Contrary to single stream’s promotional promises, the national U.S. recycling rate stagnated at 35% from 2005-2017, and then fell after the China National Sword ban led to 150 cities and counties canceling their recycling programs.

The heirs of WMI and BFI (WM, Republic, GFL, etc.) accelerated the pace of mergers and acquisitions, as reported in the trade press.[3] One CEO of an independent waste and recycling company says the consolidation has led to prices paid for solid waste and recycling services running 33% higher than costs should be in a competitive market.

Monopoly power in the industry continues to frustrate expanded efforts to cut waste. National waste companies try to repeal existing state bans on yard debris from landfills and oppose new ones, despite the ease of mulching and composting these materials.

“Big Soda” monopolies (e.g., Coca-Cola, Pepsi and others) actively oppose and try to repeal container legislation, despite its proven effectiveness in getting clean materials to manufacturers. But certain circumstances rate a different approach. Recently, Big Soda supported container legislation that gives them control over the system and the unredeemed deposits worth hundreds of millions of dollars annually. And in Connecticut, Big Soda snuck in an amendment at the midnight hour to give them control over the state’s system.

In Oregon, with the state having privatized its bottle bill, activists representing bottle and can recyclers are pushing for a more inclusive structure to allow workers to prosper in this growing sector, with better equipment and cooperative companies.[4]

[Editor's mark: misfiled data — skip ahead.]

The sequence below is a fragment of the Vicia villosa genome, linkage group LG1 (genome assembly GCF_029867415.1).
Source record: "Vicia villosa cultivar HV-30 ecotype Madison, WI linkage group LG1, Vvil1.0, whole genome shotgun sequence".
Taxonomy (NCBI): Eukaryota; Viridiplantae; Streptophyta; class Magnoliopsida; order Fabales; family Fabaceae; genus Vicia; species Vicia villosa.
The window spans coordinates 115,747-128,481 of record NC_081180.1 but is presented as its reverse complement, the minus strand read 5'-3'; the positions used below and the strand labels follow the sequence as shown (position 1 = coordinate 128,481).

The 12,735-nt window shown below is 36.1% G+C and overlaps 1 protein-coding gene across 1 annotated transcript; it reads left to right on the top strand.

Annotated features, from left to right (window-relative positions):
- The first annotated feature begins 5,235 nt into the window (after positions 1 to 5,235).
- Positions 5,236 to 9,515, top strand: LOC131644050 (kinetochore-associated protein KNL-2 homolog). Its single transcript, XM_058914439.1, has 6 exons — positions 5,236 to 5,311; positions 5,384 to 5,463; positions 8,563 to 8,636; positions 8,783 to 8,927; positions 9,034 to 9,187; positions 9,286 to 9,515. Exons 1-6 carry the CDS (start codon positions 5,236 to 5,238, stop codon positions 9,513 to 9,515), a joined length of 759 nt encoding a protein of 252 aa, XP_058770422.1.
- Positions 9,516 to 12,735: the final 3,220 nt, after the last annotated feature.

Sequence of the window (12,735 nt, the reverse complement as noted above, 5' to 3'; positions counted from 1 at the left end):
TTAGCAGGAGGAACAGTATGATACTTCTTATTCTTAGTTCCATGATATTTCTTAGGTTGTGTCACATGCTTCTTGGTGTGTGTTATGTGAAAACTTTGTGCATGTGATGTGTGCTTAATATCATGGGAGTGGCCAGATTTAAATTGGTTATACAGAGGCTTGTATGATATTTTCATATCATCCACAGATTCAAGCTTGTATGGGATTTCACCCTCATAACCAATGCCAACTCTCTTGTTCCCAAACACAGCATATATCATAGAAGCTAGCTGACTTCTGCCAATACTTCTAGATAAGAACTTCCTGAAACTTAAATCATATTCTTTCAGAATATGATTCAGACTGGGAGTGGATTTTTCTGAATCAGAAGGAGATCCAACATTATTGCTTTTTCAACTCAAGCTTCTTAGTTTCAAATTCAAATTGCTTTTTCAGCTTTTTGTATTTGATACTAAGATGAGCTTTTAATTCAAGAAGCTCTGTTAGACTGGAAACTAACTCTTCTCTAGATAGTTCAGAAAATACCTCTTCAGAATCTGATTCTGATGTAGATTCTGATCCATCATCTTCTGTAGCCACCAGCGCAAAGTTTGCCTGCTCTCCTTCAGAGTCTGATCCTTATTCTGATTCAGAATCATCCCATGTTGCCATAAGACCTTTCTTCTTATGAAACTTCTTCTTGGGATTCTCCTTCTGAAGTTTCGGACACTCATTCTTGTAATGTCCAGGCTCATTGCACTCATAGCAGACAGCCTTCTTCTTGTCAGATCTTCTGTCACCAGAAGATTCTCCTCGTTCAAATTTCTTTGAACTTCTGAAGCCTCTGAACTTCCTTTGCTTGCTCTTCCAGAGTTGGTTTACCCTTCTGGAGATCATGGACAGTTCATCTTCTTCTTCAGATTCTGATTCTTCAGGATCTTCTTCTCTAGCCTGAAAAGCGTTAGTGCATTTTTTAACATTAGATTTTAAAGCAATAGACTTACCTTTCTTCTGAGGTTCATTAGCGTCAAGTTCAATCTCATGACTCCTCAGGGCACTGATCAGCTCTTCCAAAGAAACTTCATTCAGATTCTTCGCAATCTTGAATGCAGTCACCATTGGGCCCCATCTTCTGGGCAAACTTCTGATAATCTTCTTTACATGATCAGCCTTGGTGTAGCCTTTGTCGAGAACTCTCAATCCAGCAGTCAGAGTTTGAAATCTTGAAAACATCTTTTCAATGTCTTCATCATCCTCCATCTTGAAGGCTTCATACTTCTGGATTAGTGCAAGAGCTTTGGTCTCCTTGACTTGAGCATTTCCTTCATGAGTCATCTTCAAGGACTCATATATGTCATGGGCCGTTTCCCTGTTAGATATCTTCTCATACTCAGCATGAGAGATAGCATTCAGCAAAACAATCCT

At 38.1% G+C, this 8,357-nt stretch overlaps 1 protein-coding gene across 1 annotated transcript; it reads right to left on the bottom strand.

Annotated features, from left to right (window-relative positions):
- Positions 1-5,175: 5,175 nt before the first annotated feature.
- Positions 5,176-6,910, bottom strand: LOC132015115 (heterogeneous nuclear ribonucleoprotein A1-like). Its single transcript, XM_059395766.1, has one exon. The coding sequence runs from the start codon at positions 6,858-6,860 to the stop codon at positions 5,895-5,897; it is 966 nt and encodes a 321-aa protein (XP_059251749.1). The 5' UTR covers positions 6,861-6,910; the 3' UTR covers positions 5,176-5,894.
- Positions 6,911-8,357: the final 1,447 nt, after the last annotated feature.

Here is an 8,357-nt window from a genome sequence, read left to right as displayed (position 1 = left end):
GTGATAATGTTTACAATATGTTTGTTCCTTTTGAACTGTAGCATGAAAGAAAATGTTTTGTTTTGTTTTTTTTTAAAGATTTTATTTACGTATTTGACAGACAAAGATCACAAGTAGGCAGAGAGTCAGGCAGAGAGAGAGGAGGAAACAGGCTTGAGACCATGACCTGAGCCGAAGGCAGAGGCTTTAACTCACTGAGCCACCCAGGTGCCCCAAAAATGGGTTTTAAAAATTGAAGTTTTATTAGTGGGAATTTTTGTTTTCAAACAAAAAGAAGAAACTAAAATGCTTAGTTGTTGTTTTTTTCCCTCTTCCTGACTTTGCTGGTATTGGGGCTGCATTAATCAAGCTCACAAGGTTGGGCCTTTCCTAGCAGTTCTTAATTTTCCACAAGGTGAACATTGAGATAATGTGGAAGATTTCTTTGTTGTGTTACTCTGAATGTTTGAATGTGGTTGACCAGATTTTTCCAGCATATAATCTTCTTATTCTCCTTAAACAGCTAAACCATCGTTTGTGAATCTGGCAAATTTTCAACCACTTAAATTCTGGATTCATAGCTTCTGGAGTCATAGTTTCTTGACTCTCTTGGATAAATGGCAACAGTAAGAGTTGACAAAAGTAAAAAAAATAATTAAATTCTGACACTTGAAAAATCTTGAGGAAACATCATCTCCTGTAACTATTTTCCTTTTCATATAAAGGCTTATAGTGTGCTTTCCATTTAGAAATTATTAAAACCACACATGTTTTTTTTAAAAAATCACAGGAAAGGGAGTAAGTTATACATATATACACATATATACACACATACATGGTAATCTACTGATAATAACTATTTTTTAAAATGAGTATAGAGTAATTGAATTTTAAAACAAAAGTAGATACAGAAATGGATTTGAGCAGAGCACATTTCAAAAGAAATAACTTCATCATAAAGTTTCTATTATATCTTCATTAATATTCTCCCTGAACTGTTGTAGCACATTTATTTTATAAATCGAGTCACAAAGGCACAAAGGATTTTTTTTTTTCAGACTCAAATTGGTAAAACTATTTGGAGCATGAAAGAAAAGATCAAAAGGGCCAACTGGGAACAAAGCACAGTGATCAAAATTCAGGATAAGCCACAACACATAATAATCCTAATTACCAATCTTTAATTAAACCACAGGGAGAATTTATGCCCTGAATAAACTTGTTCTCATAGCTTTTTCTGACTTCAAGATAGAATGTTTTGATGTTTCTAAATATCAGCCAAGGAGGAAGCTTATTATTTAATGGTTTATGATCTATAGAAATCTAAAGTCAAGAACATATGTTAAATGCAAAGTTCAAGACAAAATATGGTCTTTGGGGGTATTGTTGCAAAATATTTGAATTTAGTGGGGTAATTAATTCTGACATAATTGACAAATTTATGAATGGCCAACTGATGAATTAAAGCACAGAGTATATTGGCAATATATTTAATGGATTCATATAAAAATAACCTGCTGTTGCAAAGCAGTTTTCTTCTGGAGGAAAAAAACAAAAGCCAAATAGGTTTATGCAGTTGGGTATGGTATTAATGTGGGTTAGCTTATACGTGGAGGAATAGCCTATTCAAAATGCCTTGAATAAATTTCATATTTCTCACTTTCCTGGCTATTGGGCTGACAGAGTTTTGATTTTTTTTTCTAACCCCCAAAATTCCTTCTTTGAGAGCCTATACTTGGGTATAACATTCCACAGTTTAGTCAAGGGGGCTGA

Preemption of local decision-making is a key corporate strategy. In California as well as other states, packaging interests pressured the state to pass a bill preventing local authorities from adopting “radical” packaging regulations (e.g., source reduction, refillables, minimum content, bans, and waste surcharges). In Colorado and Kansas, citizens forced a repeal of such a law.

Extended Producer Responsibility is the ultimate pre-emption legislation. To many recycling and Zero Waste activists, the demands by Big Packaging (e.g., Unilever, Procter & Gamble, and others) that its EPR goals and objectives have the “force of law” is a “hostile takeover” of a robust recycling industry (thousands of companies, millions of workers, and gross sales of over $350 billion) by a parasitic bureaucracy that hoards money, has minimal government oversight, and overwhelms public servants with the lobbying and flow of money within the system.The British Columbia model was held up as THE model for the US. Oregon’s EPR bill approaches this model with some restrictions on corporate actions. The Maine EPR bill states its policy of no Producer Responsibility Organization (PRO) control, but the rules, which will take years to evolve, can still allow PROs to operate.

Thanks to aggressive research, reporting and activism, this EPR model is no longer so popular. Independent economic analyses by York University, Zero Waste Canada, and the British Columbia Bottle Depot and Recycling Association laid bare the false claims from British Colombia (BC). In fact, recycling has stagnated in BC for the length of time EPR has been implemented there, and costs have risen. Further, the PRO system tries to undermine the successful bottle bill system in the Province.[5]

[1] Treasure in the Walls: Reclaiming Value Through Materials Reuse in San Antonio,” 2021
[2] Managing and Transforming Waste Streams: A Tool for Communities, US EPA, 2020 Waste Monopoly, ILSR, 2021
[3]  Landfills, Legislation and Longevity: How Industry Consolidation Fueled the Modern-Waste Sector, Lauren Rathmell, Waste Today, April 2022
[4] Case Study of OR Bottle Bill, Taylor, Cass, Talbot 2022,In New York and Oregon, Canning Reduces Waste and Changes Lives, ILSR, 2022
[5]  York University's Studies of Extended Producer Responsibility Reveal Evidence of Failures, ILSR, 2021

The article originally appeared in the National Recycling Coalition Newsletter December 2022.